Honduras and Israel agree to Jerusalem embassy move

Honduras and Israel agree to Jerusalem embassy move

Central American country backs the decision in principle after Israeli PM Benjamin Netanyahu discussed the issue with Honduras counterpart

View of the Old City of Jerusalem
View of the Old City of Jerusalem

Israel and Honduras have agreed in principle that the Central American country will move its embassy from Tel Aviv to Jerusalem.

Israeli Prime Minister Benjamin Netanyahu, Honduras President Juan Orlando Hernández and the US Secretary of State Michael Pompeo discussed the issue in Brasilia where they attended the inauguration of Brazil’s new president, Jair Bolsonaro.

The three also discussed upgrading Israel’s consulate in the Honduran capital Tegucigalpa to a full embassy.

The countries “agreed to pursue a plan of action, which includes meetings in their three respective capital cities”, a joint statement released by the US State Department said.

It added that the two countries would seek to “strengthen political relations and coordinate development cooperation in Honduras”.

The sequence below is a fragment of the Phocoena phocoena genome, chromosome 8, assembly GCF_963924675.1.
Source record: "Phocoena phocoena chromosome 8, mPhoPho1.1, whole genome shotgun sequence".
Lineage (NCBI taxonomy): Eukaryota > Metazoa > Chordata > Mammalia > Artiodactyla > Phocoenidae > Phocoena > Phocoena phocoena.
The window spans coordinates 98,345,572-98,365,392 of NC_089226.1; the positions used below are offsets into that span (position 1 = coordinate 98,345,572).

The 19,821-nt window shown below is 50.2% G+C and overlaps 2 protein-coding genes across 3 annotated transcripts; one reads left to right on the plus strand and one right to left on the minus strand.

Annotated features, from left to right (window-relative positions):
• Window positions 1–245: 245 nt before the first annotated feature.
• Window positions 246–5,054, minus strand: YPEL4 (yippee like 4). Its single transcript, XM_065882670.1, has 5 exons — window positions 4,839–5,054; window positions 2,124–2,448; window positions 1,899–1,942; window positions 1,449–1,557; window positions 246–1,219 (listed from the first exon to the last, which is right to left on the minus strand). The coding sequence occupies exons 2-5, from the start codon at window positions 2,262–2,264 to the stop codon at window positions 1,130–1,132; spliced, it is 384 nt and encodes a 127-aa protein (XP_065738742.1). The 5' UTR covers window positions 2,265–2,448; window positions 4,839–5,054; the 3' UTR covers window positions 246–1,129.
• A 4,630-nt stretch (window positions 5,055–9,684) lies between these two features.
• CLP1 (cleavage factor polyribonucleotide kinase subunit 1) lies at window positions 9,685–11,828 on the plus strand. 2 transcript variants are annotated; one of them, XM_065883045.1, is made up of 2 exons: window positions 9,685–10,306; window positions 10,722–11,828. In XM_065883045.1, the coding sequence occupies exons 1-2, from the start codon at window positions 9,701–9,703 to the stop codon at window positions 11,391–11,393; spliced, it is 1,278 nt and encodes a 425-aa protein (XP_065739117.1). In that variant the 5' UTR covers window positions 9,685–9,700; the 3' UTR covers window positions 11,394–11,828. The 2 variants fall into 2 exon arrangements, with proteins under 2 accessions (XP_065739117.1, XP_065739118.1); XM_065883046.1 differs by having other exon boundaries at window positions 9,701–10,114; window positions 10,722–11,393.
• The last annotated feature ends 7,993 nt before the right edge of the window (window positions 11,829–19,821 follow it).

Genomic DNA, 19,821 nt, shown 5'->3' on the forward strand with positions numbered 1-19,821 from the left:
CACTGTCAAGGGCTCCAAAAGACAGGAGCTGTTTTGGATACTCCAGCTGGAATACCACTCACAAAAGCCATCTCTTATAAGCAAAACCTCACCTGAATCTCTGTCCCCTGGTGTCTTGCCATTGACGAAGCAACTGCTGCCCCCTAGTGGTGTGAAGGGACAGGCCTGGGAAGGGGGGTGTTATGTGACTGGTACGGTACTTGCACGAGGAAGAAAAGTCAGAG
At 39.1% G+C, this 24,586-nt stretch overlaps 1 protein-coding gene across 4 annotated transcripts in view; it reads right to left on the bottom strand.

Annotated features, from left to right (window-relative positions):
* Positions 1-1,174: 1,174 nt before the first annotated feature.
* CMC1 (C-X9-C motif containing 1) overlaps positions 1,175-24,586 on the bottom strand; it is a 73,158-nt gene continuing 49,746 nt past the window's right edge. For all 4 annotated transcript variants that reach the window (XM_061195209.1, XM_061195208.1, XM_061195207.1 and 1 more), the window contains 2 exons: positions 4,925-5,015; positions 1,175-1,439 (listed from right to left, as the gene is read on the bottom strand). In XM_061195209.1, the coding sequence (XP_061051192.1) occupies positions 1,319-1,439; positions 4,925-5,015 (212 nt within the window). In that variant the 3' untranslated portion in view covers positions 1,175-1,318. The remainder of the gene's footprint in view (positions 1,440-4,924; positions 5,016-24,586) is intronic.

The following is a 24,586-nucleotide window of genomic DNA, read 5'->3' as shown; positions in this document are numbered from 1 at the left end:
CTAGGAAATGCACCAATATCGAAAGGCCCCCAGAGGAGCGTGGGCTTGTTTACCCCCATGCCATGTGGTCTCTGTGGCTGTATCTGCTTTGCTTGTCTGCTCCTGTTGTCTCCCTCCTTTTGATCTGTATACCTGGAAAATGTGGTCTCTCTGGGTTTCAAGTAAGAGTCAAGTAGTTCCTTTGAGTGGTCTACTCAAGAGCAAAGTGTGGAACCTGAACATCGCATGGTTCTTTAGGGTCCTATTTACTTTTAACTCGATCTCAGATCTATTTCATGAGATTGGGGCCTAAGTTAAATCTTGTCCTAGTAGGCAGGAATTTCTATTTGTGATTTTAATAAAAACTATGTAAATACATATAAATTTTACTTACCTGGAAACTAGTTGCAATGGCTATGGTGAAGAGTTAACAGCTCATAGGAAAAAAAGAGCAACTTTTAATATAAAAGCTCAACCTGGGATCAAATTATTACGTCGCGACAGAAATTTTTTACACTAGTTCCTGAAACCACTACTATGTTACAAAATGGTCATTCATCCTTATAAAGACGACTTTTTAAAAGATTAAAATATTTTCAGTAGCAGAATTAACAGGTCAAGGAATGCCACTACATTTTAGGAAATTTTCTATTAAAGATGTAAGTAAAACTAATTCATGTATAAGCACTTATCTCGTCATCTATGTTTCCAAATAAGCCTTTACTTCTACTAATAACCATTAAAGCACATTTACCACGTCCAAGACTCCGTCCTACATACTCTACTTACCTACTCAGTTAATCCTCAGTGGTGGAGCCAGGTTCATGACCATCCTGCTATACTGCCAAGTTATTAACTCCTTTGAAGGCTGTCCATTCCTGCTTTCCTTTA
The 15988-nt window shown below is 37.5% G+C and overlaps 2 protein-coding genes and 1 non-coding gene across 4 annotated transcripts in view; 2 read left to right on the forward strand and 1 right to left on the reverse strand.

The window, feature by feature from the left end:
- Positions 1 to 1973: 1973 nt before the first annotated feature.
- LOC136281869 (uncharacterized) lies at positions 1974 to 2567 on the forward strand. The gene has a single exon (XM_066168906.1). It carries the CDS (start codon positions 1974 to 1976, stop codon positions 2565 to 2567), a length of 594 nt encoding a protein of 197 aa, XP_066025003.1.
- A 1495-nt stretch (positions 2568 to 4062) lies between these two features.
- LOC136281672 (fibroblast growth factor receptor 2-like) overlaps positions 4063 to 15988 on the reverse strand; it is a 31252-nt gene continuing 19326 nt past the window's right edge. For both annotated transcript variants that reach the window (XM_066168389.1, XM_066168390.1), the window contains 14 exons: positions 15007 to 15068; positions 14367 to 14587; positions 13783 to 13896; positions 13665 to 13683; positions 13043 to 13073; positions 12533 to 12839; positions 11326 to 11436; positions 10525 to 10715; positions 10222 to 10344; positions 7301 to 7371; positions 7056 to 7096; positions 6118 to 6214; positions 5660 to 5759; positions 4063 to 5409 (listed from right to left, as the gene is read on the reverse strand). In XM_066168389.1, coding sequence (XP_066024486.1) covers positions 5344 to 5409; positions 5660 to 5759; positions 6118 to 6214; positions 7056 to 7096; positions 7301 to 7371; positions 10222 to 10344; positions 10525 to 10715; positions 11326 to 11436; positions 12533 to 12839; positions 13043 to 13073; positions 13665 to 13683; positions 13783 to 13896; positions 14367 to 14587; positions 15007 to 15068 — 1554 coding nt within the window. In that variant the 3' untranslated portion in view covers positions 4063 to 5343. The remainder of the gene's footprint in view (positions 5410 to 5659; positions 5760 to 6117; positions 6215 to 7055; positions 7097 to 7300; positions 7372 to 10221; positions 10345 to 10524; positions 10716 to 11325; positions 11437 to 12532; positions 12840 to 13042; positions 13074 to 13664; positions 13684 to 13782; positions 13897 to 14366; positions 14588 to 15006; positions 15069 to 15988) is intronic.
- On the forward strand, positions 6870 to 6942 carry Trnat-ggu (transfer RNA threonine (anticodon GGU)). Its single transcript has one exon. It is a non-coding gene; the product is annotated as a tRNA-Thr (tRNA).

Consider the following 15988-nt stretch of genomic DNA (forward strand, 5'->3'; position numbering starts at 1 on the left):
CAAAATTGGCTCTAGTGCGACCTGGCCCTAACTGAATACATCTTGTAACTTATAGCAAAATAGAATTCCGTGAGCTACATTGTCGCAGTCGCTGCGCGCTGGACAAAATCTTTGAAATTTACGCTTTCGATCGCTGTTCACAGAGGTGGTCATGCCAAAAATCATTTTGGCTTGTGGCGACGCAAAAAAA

Hernández tweeted: “The U.S., Israel and Honduras are uniting as strategic allies, committed to the development and security of their peoples. The alliance will bring great results and positively impact the Honduran people.”

Netanyahu on Tuesday ended a historic five-day trip to Brazil, the first for a sitting Israeli prime minister. Both Netanyahu and Bolsonaro described a future Brazilian embassy transfer from Tel Aviv to Jerusalem as “a matter of when, not if”.

Last month, senior Honduran officials expressed their government’s willingness to move its embassy after meeting Israel’s Foreign Ministry Director-General Yuval Rotem.

Honduras also is interested in getting advice from Israeli experts on crime fighting, water management, agriculture and cyber issues.

Guatemala moved its embassy to Jerusalem just two days after the US opened its offices in May. Earlier this year, Paraguay also announced plans to move its embassy, but reversed the decision months later, angering the Israeli government, which shut its embassy in Asunción and recalled its ambassador.

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